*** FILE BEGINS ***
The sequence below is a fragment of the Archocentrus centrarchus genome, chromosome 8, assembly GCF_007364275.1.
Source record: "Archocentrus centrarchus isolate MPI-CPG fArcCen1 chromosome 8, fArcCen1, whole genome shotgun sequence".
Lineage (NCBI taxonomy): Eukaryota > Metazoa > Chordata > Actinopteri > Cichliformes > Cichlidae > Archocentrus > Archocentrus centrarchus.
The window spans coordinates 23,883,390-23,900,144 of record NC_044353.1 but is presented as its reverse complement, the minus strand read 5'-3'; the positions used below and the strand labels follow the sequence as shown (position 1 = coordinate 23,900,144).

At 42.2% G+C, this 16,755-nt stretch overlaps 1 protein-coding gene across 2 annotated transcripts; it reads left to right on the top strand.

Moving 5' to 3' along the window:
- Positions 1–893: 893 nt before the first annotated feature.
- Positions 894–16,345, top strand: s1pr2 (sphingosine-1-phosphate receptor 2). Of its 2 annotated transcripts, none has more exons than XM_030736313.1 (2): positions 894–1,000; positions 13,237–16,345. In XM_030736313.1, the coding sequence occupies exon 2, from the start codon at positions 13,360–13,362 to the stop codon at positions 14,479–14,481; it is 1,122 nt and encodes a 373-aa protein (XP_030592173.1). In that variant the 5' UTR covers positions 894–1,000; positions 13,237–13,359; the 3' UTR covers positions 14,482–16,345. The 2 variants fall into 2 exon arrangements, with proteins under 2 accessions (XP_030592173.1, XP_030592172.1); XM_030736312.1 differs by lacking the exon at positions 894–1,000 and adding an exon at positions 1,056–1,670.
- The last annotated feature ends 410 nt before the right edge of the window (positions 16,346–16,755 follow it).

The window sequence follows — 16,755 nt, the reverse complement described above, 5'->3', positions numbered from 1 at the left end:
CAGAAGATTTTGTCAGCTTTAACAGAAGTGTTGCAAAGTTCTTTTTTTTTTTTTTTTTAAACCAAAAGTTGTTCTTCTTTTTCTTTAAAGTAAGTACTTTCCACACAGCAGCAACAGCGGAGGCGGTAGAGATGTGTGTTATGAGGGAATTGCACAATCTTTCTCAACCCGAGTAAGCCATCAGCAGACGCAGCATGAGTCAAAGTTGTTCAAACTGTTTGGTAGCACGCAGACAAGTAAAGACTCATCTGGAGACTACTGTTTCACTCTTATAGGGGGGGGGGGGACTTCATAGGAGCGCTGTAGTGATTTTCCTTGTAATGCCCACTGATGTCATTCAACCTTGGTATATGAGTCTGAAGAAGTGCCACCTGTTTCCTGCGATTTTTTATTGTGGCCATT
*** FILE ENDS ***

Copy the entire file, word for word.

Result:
The sequence below is a fragment of the Archocentrus centrarchus genome, chromosome 8, assembly GCF_007364275.1.
Source record: "Archocentrus centrarchus isolate MPI-CPG fArcCen1 chromosome 8, fArcCen1, whole genome shotgun sequence".
Lineage (NCBI taxonomy): Eukaryota > Metazoa > Chordata > Actinopteri > Cichliformes > Cichlidae > Archocentrus > Archocentrus centrarchus.
The window spans coordinates 23,883,390-23,900,144 of record NC_044353.1 but is presented as its reverse complement, the minus strand read 5'-3'; the positions used below and the strand labels follow the sequence as shown (position 1 = coordinate 23,900,144).

At 42.2% G+C, this 16,755-nt stretch overlaps 1 protein-coding gene across 2 annotated transcripts; it reads left to right on the top strand.

Moving 5' to 3' along the window:
- Positions 1–893: 893 nt before the first annotated feature.
- Positions 894–16,345, top strand: s1pr2 (sphingosine-1-phosphate receptor 2). Of its 2 annotated transcripts, none has more exons than XM_030736313.1 (2): positions 894–1,000; positions 13,237–16,345. In XM_030736313.1, the coding sequence occupies exon 2, from the start codon at positions 13,360–13,362 to the stop codon at positions 14,479–14,481; it is 1,122 nt and encodes a 373-aa protein (XP_030592173.1). In that variant the 5' UTR covers positions 894–1,000; positions 13,237–13,359; the 3' UTR covers positions 14,482–16,345. The 2 variants fall into 2 exon arrangements, with proteins under 2 accessions (XP_030592173.1, XP_030592172.1); XM_030736312.1 differs by lacking the exon at positions 894–1,000 and adding an exon at positions 1,056–1,670.
- The last annotated feature ends 410 nt before the right edge of the window (positions 16,346–16,755 follow it).

The window sequence follows — 16,755 nt, the reverse complement described above, 5'->3', positions numbered from 1 at the left end:
CAGAAGATTTTGTCAGCTTTAACAGAAGTGTTGCAAAGTTCTTTTTTTTTTTTTTTTTAAACCAAAAGTTGTTCTTCTTTTTCTTTAAAGTAAGTACTTTCCACACAGCAGCAACAGCGGAGGCGGTAGAGATGTGTGTTATGAGGGAATTGCACAATCTTTCTCAACCCGAGTAAGCCATCAGCAGACGCAGCATGAGTCAAAGTTGTTCAAACTGTTTGGTAGCACGCAGACAAGTAAAGACTCATCTGGAGACTACTGTTTCACTCTTATAGGGGGGGGGGGGACTTCATAGGAGCGCTGTAGTGATTTTCCTTGTAATGCCCACTGATGTCATTCAACCTTGGTATATGAGTCTGAAGAAGTGCCACCTGTTTCCTGCGATTTTTTATTGTGGCCATT